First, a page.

TORONTO -- As better antiretroviral regimens are developed, more patients infected with HIV are succumbing to fatal opportunistic infections that are the hallmark of AIDS.
TORONTO, Aug. 22 -- As better antiretroviral regimens are developed, more patients infected with HIV are succumbing to fatal opportunistic infections that are the hallmark of AIDS.
"While 30% of patients still die of HIV causes, 15% die of liver disease, 9% of our patients die from heart disease, and 8% die of malignancies," said Eric Daar, M.D., of Harbor-UCLA Medical Center in Los Angeles.
In the satellite symposium, "Mastering HIV Management," sponsored by Gilead Sciences of Foster City, Calif., in conjunction with the 16th International AIDS Conference here, Dr. Daar said that clinicians should take care to selected treatment regimens that do the least harm to vulnerable organs, especially the heart, liver, and kidneys.
"We know the benefits of antiretrovirals far outweigh the risk of heart disease," Daar said. And he said that before getting too worried about what regimen to use to protect specific organs, doctors would be wise to have HIV patients get other risk factors under control - including cessation of smoking.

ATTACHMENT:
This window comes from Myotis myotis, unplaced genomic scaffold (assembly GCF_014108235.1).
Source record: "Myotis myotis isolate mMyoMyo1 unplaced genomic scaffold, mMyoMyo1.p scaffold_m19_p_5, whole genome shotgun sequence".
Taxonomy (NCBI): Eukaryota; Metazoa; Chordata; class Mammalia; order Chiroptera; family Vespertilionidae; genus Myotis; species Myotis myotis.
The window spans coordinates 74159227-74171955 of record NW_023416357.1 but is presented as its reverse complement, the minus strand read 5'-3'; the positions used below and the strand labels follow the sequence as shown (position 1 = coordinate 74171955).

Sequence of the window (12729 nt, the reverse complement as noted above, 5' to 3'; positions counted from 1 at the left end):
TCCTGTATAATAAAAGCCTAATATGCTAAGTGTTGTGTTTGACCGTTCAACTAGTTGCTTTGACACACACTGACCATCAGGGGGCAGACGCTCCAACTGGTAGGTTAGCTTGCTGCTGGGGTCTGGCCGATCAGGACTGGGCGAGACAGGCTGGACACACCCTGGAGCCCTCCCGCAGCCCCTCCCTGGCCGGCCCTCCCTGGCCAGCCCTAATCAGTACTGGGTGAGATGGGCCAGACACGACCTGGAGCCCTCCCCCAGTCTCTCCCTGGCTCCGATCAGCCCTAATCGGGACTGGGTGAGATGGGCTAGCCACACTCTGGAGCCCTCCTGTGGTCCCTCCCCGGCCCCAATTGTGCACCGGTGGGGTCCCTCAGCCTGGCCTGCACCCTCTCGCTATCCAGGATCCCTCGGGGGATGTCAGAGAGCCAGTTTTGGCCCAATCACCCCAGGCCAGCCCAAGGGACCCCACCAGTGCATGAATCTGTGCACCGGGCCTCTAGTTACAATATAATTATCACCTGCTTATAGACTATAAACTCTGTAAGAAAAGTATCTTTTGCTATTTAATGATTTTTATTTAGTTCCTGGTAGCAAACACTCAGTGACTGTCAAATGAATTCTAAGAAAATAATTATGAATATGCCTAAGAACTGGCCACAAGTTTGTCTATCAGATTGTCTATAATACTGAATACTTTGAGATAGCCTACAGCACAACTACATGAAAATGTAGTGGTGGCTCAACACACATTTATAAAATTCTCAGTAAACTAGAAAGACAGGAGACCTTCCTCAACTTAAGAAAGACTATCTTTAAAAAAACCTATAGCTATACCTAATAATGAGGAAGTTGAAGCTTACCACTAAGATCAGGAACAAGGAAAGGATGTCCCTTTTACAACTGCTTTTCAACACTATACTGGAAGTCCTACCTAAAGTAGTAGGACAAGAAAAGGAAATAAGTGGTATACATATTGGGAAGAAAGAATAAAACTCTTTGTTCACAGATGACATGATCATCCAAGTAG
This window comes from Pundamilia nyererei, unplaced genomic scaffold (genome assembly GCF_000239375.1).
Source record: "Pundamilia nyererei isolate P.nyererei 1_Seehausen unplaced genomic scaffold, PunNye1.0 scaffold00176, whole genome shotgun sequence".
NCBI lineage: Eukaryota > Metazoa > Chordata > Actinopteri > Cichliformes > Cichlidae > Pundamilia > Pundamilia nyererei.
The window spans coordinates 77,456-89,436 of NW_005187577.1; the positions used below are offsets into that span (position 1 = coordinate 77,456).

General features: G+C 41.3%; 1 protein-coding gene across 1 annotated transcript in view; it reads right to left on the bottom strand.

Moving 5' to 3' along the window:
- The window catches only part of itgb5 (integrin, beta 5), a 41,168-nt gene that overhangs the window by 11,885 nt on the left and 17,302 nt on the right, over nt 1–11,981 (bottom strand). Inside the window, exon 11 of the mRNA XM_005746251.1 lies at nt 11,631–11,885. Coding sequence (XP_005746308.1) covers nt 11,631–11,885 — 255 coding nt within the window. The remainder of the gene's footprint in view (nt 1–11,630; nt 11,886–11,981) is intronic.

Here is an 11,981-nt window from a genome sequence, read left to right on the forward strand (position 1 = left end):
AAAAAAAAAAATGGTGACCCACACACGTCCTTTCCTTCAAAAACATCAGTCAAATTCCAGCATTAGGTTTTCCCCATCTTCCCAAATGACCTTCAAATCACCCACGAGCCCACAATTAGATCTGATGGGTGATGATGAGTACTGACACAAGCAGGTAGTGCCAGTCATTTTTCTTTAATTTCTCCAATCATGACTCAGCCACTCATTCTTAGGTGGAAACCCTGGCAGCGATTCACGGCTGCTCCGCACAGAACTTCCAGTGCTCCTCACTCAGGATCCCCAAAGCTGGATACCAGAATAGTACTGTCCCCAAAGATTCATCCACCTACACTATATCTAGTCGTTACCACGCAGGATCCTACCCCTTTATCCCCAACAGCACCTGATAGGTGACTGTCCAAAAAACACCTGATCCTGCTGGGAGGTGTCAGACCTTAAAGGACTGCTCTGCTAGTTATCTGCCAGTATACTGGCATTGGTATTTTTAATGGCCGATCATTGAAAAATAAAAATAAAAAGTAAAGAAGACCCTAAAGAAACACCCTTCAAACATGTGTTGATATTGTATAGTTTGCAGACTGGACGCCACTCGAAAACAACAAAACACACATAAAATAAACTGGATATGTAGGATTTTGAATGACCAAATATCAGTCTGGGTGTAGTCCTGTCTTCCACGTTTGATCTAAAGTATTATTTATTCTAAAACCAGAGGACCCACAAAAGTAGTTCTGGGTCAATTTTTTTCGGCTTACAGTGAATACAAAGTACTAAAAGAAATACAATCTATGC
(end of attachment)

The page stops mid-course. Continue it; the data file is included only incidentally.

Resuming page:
At that point, he said, doctors should look at differences in treatments to determine if one drug or another is involved in increasing risks to specific organs.
For example, he cited Gilead Study 903 that compared two regimens for HIV treatment that differed only in that the nucleoside reverse transcriptase inhibitor Zerit (stavudine) was used in one combination treatment and the nucleotide reverse transcriptase inhibitor Viread (tenofovir) was used among a comparator set of patients. In that study, triglycerides were higher in the Zerit-treated patients.
Another study, Gilead 934, compared the combination Emtriva (emtricitabine) and Viread with Epivir (lamivudine) and Retrovir (zidovudine). It found the former less likely to increase triglycerides.
In the 2NN study, non-nucleoside analogs were found to depress HDLs.
Dr. Daar also noted that some antiretrovirals interact with statins, noting that Pravachol (pravastatin) and Lescol (fluvastatin) are the least likely to have interactions that affect either the cholesterol-lowering drugs or antiretrovirals.
Similarly, he reviewed studies that indicated certain antiretrovirals exacerbated conditions for persons co-infected with HIV and hepatitis C and hepatitis B. Dr. Daar said guidelines suggest the use of Viread, Emtriva or Epivir.
In kidney disease he noted that Viread is associated with a modest increase in renal dysfunction. He said that clinicians need to keep an eye on glomerular filtration rate more than creatinine levels if they want to prevent patients from going on to kidney failure.
Viread is manufactured by Gilead, which sponsored the symposium.